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That same year, the company began its first exports to the United States, which quickly grew into the company's single most important market. Sangster formed the Triumph Engineering Co Ltd largely led by ex-Ariel employees, including Edward Turner who designed the 500cc 5T Speedtwin - released in September 1937, and the basis for all Triumphs until the 1990s. In 1939 the 500 cc T100 Tiger, capable of 100 mph, was released, and then the war began.
WW2 Motorcycles were produced at Coventry until World War II. The town of Coventry was virtually destroyed in The Blitz (September 7, 1940 to May, 1941). Tooling and machinery was recovered from the site of the devastation and production restarted at the new plant at Meriden, West Midlands in 1942. One of Triumph's wartime products is of particular interest: portable generators for the RAF, using 500cc Triumph engines with alloy barrels.
1940 November 14th. The Priory Street Works works are almost completely destroyed by fire as a result of the Blitz
The Speed Twin designed by Edward Turner before the war was produced in large numbers after the war. Efforts to settle the lend-lease debts caused nearly 70% of Triumph's post war production to be shipped to the United States. Post War, the Speed Twin and Tiger 100 were available with a sprung rear hub, Triumph's first attempt at a rear suspension.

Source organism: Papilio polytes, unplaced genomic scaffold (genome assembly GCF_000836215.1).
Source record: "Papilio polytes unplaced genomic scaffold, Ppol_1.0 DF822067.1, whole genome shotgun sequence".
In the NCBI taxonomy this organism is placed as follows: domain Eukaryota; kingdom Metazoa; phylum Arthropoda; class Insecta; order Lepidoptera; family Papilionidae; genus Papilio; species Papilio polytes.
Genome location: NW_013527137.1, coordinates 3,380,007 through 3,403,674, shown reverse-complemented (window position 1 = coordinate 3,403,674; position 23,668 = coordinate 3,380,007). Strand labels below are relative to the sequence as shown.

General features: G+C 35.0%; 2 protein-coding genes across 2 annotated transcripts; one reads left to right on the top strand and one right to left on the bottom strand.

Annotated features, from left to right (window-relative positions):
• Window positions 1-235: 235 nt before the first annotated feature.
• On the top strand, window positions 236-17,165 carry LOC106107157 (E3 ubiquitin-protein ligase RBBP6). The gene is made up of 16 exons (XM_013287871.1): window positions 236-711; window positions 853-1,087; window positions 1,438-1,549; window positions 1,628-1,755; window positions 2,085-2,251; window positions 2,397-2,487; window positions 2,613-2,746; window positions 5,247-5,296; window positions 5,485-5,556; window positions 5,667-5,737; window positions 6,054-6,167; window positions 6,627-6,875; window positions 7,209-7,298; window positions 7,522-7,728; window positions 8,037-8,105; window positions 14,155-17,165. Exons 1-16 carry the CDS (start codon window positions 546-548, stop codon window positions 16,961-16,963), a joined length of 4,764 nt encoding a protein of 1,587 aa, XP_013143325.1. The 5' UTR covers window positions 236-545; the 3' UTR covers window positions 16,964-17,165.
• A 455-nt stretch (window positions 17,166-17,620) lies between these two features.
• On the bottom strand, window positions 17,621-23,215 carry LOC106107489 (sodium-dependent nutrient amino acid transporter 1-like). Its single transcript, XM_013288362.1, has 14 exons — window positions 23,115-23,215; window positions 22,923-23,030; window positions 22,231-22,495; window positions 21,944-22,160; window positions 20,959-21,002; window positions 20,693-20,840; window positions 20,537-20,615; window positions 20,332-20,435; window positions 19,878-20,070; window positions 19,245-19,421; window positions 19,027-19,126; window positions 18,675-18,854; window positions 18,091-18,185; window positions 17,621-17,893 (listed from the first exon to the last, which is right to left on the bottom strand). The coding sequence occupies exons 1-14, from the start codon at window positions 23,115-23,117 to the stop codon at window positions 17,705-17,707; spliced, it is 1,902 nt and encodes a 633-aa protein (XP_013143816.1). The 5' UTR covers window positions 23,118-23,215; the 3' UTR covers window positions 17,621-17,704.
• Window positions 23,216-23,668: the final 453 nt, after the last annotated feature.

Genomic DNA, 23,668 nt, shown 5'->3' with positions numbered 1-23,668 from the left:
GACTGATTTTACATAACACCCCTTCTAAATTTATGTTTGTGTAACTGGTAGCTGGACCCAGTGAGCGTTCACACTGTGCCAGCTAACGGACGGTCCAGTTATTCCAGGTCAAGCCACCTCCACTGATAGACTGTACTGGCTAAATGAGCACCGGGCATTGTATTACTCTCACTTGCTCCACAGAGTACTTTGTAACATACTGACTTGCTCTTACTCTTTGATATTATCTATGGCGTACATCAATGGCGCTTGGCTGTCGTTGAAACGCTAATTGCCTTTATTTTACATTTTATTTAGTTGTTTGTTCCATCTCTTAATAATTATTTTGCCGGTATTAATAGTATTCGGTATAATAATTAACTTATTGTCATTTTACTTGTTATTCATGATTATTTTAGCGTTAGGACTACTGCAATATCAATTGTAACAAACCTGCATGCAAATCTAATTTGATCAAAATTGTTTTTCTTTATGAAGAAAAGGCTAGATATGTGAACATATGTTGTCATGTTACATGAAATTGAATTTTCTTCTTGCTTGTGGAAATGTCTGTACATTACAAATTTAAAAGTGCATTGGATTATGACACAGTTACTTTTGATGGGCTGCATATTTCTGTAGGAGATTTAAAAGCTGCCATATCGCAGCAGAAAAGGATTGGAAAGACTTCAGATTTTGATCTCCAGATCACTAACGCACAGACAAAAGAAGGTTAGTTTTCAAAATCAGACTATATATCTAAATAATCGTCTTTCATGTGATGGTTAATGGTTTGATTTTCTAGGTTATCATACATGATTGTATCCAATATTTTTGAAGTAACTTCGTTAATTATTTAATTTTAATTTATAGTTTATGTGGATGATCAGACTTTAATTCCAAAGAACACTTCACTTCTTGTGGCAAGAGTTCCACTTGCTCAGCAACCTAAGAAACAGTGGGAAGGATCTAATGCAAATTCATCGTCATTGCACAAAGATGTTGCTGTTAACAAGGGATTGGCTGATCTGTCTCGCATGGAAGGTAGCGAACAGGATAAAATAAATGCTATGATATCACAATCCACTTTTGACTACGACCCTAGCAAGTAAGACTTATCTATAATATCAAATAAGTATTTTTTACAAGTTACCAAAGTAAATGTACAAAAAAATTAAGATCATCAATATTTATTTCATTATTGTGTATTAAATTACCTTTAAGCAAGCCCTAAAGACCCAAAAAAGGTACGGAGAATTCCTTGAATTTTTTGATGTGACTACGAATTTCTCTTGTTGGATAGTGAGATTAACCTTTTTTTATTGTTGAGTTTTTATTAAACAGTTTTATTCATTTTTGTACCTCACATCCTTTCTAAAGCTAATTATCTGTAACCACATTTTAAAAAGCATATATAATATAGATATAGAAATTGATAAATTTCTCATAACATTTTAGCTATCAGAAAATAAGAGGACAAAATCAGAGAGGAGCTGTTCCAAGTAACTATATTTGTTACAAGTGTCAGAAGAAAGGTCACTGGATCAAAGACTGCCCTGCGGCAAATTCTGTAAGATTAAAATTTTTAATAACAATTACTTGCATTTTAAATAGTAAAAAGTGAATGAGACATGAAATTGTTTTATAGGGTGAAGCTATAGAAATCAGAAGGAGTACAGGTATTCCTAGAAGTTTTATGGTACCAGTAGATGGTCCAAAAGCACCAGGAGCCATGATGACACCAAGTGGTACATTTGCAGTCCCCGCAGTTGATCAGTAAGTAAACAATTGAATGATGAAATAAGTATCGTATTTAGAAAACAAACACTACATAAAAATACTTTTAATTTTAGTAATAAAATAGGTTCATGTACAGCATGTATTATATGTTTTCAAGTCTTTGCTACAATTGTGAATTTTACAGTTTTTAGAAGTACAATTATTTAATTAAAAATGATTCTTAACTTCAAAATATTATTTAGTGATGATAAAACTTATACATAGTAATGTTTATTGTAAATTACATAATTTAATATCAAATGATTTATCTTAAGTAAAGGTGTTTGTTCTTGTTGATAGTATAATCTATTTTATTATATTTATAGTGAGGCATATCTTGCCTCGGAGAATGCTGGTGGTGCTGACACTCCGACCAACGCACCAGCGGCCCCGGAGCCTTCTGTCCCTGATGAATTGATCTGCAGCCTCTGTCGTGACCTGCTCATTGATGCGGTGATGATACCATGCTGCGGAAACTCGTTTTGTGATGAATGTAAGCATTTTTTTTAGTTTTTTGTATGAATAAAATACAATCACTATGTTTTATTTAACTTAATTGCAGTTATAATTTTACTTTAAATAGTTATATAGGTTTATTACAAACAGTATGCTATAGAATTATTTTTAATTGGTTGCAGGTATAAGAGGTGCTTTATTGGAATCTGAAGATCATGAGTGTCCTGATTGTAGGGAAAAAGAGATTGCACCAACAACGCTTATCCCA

Privateers put wartime surplus alloy barrels on their Tiger 100 racers, and won races, inspiring the Triumph GP model. By 1950 the supply of barrels was exhausted, and the GP model was dropped. The American market applied considerable pressure to reverse this backward step, and a die cast close finned alloy barrel was made available. The alloy head made the valve noise more obvious, so ramp type cams were introduced for alloy head models to reduce the noise.
1948 Another motorcycle based on the wartime generator engine was the 499cc TR5 Trophy Twin, also introduced at the 1948 Motor Cycle Show. It used a single carburettor, low compression version of the Grand Prix engine. Britain won the prestigious 1948 International Six Days Trial. The Triumph works team had finished unpenalised. One team member, Allan Jefferies, had been riding what amounted to a prototype version.
To satisfy the American appetite for motorcycles suited to long distance riding, Turner built a 650 cc version of the Speed Twin design. The new bike was named the Thunderbird (A name Triumph would later licensed to the Ford Motor Company for use on a car). Only one year after the Thunderbird was introduced a hot rodder in Southern California mated the 650 Thunderbird with a twin carb head originally intended for GP racing and named the new creation the Wonderbird. That 650 cc motor, designed in 1939, held the world's absolute speed record for motorcycles from 1955 until 1970.
The production 650cc Thunderbird was a low compression tourer, and the 500cc Tiger 100 was the performance bike. That changed in 1954, with the change to swing arm frames, and the release of the alloy head 650cc Tiger 110, eclipsing the 500cc Tiger 100 as the performance model.
1956 Sangster became Chairman of the BSA Group.
1959 The T120, a tuned double carburettor version of the T110, came to be called the Bonneville. As Triumph and other marques gained market share, Harley-Davidson became aware that their 1 litre-plus bikes were not as sporty as the modern rider would like, resulting in a shrinking share of the market. The Triumphs were models for a new, "small" Harley-Davidson as a result: the now-fabled Sportster, which started out as Harley's version of a Triumph Bonneville. With its anachronistic V-twin, the Sportster was no match for the Bonneville, but it proved a solid competitor in US sales and eventually also in longevity.